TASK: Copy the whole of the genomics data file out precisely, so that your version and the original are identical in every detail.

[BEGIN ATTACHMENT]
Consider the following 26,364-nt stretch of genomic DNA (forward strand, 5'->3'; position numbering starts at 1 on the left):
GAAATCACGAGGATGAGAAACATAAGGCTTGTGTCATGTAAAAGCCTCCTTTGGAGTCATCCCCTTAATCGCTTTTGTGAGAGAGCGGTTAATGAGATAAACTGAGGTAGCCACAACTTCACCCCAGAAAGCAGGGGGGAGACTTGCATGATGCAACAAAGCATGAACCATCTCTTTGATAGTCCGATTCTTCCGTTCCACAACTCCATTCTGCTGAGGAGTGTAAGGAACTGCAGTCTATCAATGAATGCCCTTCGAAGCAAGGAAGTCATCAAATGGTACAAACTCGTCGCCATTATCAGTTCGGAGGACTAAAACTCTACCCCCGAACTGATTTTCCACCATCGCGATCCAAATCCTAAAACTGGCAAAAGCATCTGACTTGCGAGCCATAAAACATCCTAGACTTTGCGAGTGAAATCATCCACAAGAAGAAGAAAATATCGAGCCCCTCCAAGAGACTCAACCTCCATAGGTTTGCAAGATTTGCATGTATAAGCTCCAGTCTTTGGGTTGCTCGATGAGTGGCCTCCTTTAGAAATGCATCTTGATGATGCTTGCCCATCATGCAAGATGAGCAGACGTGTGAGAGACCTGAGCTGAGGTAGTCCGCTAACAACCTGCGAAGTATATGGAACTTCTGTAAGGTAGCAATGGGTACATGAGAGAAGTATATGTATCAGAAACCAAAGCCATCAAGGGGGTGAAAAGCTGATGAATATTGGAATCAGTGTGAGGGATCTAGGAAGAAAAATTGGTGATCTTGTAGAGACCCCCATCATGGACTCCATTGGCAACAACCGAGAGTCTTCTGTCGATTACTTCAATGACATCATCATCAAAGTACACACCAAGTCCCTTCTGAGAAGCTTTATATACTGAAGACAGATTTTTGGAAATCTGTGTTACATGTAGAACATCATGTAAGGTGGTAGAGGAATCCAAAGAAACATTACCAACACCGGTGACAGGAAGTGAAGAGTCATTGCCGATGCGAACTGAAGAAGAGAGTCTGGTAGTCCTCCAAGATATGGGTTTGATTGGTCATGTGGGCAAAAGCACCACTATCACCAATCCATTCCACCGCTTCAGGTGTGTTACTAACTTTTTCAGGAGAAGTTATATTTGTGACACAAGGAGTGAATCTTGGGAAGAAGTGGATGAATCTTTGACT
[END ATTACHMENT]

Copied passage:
Consider the following 26,364-nt stretch of genomic DNA (forward strand, 5'->3'; position numbering starts at 1 on the left):
GAAATCACGAGGATGAGAAACATAAGGCTTGTGTCATGTAAAAGCCTCCTTTGGAGTCATCCCCTTAATCGCTTTTGTGAGAGAGCGGTTAATGAGATAAACTGAGGTAGCCACAACTTCACCCCAGAAAGCAGGGGGGAGACTTGCATGATGCAACAAAGCATGAACCATCTCTTTGATAGTCCGATTCTTCCGTTCCACAACTCCATTCTGCTGAGGAGTGTAAGGAACTGCAGTCTATCAATGAATGCCCTTCGAAGCAAGGAAGTCATCAAATGGTACAAACTCGTCGCCATTATCAGTTCGGAGGACTAAAACTCTACCCCCGAACTGATTTTCCACCATCGCGATCCAAATCCTAAAACTGGCAAAAGCATCTGACTTGCGAGCCATAAAACATCCTAGACTTTGCGAGTGAAATCATCCACAAGAAGAAGAAAATATCGAGCCCCTCCAAGAGACTCAACCTCCATAGGTTTGCAAGATTTGCATGTATAAGCTCCAGTCTTTGGGTTGCTCGATGAGTGGCCTCCTTTAGAAATGCATCTTGATGATGCTTGCCCATCATGCAAGATGAGCAGACGTGTGAGAGACCTGAGCTGAGGTAGTCCGCTAACAACCTGCGAAGTATATGGAACTTCTGTAAGGTAGCAATGGGTACATGAGAGAAGTATATGTATCAGAAACCAAAGCCATCAAGGGGGTGAAAAGCTGATGAATATTGGAATCAGTGTGAGGGATCTAGGAAGAAAAATTGGTGATCTTGTAGAGACCCCCATCATGGACTCCATTGGCAACAACCGAGAGTCTTCTGTCGATTACTTCAATGACATCATCATCAAAGTACACACCAAGTCCCTTCTGAGAAGCTTTATATACTGAAGACAGATTTTTGGAAATCTGTGTTACATGTAGAACATCATGTAAGGTGGTAGAGGAATCCAAAGAAACATTACCAACACCGGTGACAGGAAGTGAAGAGTCATTGCCGATGCGAACTGAAGAAGAGAGTCTGGTAGTCCTCCAAGATATGGGTTTGATTGGTCATGTGGGCAAAAGCACCACTATCACCAATCCATTCCACCGCTTCAGGTGTGTTACTAACTTTTTCAGGAGAAGTTATATTTGTGACACAAGGAGTGAATCTTGGGAAGAAGTGGATGAATCTTTGACT